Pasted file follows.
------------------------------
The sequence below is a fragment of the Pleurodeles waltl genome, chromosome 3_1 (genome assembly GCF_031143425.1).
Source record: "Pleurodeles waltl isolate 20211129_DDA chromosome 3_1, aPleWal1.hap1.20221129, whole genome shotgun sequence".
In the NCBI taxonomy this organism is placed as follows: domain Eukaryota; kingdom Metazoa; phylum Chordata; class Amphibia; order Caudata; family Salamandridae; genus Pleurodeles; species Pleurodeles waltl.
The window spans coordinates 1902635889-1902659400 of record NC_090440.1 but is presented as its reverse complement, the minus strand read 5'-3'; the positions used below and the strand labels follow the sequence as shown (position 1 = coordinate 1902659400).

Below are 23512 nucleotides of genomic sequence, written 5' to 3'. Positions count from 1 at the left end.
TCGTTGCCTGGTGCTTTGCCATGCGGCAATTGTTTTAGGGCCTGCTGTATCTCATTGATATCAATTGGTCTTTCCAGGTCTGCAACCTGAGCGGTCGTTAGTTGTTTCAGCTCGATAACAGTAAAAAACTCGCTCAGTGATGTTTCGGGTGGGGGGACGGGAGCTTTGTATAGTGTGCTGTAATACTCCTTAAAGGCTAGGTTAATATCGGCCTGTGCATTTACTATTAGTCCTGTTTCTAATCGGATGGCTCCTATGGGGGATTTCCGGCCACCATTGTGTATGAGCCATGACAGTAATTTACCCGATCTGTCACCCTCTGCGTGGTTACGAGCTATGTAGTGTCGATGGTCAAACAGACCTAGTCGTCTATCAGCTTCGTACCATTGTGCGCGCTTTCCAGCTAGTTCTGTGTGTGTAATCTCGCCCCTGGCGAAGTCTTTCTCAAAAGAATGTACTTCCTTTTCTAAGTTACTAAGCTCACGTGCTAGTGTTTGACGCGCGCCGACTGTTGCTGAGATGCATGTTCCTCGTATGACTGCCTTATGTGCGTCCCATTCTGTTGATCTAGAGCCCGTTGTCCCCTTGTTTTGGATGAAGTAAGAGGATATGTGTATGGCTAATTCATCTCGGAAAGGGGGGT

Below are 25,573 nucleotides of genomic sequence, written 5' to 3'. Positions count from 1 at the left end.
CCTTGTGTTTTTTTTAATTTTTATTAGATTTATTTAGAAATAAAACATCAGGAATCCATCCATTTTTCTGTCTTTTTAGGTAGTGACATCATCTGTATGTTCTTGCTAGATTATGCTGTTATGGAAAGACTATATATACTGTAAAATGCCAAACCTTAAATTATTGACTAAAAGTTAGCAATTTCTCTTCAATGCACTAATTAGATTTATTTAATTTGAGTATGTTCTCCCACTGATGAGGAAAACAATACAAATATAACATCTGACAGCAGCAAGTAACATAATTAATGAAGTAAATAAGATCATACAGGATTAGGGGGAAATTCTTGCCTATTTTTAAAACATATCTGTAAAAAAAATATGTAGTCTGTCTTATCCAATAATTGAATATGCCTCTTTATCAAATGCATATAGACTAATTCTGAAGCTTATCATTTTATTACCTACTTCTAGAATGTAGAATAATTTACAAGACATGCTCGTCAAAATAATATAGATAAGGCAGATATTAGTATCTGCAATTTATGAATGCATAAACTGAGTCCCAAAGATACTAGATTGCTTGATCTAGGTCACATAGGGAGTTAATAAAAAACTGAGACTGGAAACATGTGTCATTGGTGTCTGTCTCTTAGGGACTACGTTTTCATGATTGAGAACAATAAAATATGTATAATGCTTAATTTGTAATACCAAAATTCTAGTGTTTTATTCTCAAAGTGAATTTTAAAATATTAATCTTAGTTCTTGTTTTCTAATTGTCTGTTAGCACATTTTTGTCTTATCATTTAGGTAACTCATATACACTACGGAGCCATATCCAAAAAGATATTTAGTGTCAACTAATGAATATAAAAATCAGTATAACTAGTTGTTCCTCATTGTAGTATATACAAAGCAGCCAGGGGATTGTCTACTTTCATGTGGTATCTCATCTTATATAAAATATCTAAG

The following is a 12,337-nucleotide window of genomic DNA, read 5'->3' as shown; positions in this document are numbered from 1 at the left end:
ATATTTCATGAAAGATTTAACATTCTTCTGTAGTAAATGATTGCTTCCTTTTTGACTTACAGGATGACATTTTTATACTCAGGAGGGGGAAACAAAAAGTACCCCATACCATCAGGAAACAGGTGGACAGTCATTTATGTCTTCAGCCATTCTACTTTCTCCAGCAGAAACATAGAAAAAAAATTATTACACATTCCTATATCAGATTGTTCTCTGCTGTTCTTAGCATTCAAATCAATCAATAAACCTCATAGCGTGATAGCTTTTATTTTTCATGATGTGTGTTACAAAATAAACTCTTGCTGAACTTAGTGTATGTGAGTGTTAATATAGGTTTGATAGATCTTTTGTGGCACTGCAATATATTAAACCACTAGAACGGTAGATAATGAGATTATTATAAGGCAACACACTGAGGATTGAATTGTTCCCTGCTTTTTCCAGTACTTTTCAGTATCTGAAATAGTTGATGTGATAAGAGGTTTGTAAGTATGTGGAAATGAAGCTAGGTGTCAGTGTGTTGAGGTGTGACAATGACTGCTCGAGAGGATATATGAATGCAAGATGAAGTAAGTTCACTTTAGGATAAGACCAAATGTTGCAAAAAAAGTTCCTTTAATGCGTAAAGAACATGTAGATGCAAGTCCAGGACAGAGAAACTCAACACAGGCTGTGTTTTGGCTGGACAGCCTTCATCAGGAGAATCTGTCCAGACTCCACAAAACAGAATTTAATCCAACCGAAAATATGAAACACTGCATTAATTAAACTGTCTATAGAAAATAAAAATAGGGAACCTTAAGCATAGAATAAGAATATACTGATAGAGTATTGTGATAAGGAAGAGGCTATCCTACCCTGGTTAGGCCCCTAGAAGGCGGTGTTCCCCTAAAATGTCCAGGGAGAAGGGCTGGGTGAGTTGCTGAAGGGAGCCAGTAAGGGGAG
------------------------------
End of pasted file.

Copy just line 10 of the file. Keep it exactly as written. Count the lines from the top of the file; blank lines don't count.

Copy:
ATATTTCATGAAAGATTTAACATTCTTCTGTAGTAAATGATTGCTTCCTTTTTGACTTACAGGATGACATTTTTATACTCAGGAGGGGGAAACAAAAAGTACCCCATACCATCAGGAAACAGGTGGACAGTCATTTATGTCTTCAGCCATTCTACTTTCTCCAGCAGAAACATAGAAAAAAAATTATTACACATTCCTATATCAGATTGTTCTCTGCTGTTCTTAGCATTCAAATCAATCAATAAACCTCATAGCGTGATAGCTTTTATTTTTCATGATGTGTGTTACAAAATAAACTCTTGCTGAACTTAGTGTATGTGAGTGTTAATATAGGTTTGATAGATCTTTTGTGGCACTGCAATATATTAAACCACTAGAACGGTAGATAATGAGATTATTATAAGGCAACACACTGAGGATTGAATTGTTCCCTGCTTTTTCCAGTACTTTTCAGTATCTGAAATAGTTGATGTGATAAGAGGTTTGTAAGTATGTGGAAATGAAGCTAGGTGTCAGTGTGTTGAGGTGTGACAATGACTGCTCGAGAGGATATATGAATGCAAGATGAAGTAAGTTCACTTTAGGATAAGACCAAATGTTGCAAAAAAAGTTCCTTTAATGCGTAAAGAACATGTAGATGCAAGTCCAGGACAGAGAAACTCAACACAGGCTGTGTTTTGGCTGGACAGCCTTCATCAGGAGAATCTGTCCAGACTCCACAAAACAGAATTTAATCCAACCGAAAATATGAAACACTGCATTAATTAAACTGTCTATAGAAAATAAAAATAGGGAACCTTAAGCATAGAATAAGAATATACTGATAGAGTATTGTGATAAGGAAGAGGCTATCCTACCCTGGTTAGGCCCCTAGAAGGCGGTGTTCCCCTAAAATGTCCAGGGAGAAGGGCTGGGTGAGTTGCTGAAGGGAGCCAGTAAGGGGAG